Yesterday evening Friend M came around for an aperitif, and ended up staying for dinner (fish and chips – and home brewed beer of course).

Now, some of you may have been wondering what has been happening with the barn renovation and bathroom construction. Simply put, not a lot. The reason for this is that it is still below 5° C at night, which is too cold for lime concrete to set properly. I suspect towards the end of March, operations to finish laying the floor in the barn will be able to re-commence. Then there’s also the little matter of planning permission; LSS is in the process of drawing up some architectural-type plans which will need to be submitted to the village Mairie. Whatever we do inside the building does not concern them; but we need to replace the large wooden barn door with glass-panelled sliding doors, and install three new windows.

Once planning permission has been received (and the way it works here is that you submit your application; and if you have not heard anything to the contrary within three months, that means permission has been granted) we can then make a trip to BricoDepot for the windows, bits of wood for the partition walls, and various other bits and pieces. And a new bath, of course. The world-famous old bathtub is still currently in use, but I’m a bit tired of folding my knees up to my chin; I’m 6’1″ (182cm) tall, and the bath is only 3’9″ (115cm) long. Easy to carry in and out of kitchen, but not exactly comfortable.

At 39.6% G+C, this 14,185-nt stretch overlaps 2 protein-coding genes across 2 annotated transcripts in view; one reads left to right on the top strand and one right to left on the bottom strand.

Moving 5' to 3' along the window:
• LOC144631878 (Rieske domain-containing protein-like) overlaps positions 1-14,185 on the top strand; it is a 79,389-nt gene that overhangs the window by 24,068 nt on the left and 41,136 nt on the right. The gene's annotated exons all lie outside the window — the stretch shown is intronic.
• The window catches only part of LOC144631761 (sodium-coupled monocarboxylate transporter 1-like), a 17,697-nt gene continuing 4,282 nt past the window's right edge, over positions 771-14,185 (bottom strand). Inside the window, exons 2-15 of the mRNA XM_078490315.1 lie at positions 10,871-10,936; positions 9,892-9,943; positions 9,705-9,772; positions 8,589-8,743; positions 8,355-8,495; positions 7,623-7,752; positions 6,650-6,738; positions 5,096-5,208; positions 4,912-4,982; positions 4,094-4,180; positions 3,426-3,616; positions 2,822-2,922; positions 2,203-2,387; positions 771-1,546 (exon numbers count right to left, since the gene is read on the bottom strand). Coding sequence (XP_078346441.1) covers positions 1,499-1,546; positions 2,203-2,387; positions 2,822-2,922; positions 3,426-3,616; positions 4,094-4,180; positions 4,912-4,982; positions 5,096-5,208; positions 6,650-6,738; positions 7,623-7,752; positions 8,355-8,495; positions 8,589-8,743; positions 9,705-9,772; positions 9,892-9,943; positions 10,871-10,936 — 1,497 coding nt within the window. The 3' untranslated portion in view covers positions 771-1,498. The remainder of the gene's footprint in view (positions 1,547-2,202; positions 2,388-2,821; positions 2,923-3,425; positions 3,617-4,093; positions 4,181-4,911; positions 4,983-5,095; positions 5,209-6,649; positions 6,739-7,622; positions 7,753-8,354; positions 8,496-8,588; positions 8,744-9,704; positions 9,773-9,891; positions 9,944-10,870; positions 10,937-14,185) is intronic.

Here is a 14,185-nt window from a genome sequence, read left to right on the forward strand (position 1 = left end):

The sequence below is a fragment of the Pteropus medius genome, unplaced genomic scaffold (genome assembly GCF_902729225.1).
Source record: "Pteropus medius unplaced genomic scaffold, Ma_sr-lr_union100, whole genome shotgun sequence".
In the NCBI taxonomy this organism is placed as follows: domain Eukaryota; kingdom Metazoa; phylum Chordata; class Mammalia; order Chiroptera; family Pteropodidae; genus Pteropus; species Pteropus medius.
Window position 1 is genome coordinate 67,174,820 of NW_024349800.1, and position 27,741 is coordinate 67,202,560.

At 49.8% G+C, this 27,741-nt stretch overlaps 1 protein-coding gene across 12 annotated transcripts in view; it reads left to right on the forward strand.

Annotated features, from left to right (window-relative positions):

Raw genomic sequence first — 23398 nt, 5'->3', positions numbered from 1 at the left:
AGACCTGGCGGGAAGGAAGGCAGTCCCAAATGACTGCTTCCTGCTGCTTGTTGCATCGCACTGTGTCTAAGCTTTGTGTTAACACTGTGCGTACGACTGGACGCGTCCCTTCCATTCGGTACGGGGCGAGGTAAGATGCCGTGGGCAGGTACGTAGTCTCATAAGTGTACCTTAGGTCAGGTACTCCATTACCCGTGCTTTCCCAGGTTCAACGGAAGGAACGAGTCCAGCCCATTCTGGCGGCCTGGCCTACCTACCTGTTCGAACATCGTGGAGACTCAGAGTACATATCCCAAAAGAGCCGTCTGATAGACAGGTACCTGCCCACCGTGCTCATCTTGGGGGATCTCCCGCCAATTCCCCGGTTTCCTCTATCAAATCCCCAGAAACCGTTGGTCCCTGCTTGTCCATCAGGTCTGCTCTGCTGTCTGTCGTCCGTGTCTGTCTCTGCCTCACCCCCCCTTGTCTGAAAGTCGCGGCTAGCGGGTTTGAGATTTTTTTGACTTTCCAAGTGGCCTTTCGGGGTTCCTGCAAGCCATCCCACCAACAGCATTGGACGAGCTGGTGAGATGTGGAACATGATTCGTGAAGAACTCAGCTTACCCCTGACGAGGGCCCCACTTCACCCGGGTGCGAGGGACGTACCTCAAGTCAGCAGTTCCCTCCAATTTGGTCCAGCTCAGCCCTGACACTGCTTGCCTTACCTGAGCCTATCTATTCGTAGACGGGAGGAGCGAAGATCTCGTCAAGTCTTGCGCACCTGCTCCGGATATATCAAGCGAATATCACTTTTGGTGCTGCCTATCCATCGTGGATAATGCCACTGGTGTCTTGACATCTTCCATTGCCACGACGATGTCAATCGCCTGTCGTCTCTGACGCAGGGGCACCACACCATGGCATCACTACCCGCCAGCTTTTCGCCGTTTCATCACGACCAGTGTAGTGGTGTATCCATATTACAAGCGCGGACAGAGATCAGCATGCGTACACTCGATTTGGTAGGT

Today was the last hunting day of the season, with the quarry being wild boar and foxes. Needless to say, the hunters saw nothing here. M&O reported that they saw a boar at the aged FIL, but, as usual, missed it. By lunchtime they had finished the drive, so we were able to let the cat and hens out; they had all been complaining bitterly about their confinement. Not only do we not trust the hunters with regards to their species identification (“Oooh, a little wild boar!” Bang. “Oops. That was a cat.”) but their dogs are not exactly well-trained either. (“Woof! A pheasant!” Bite. “Oops. That was a hen.”)

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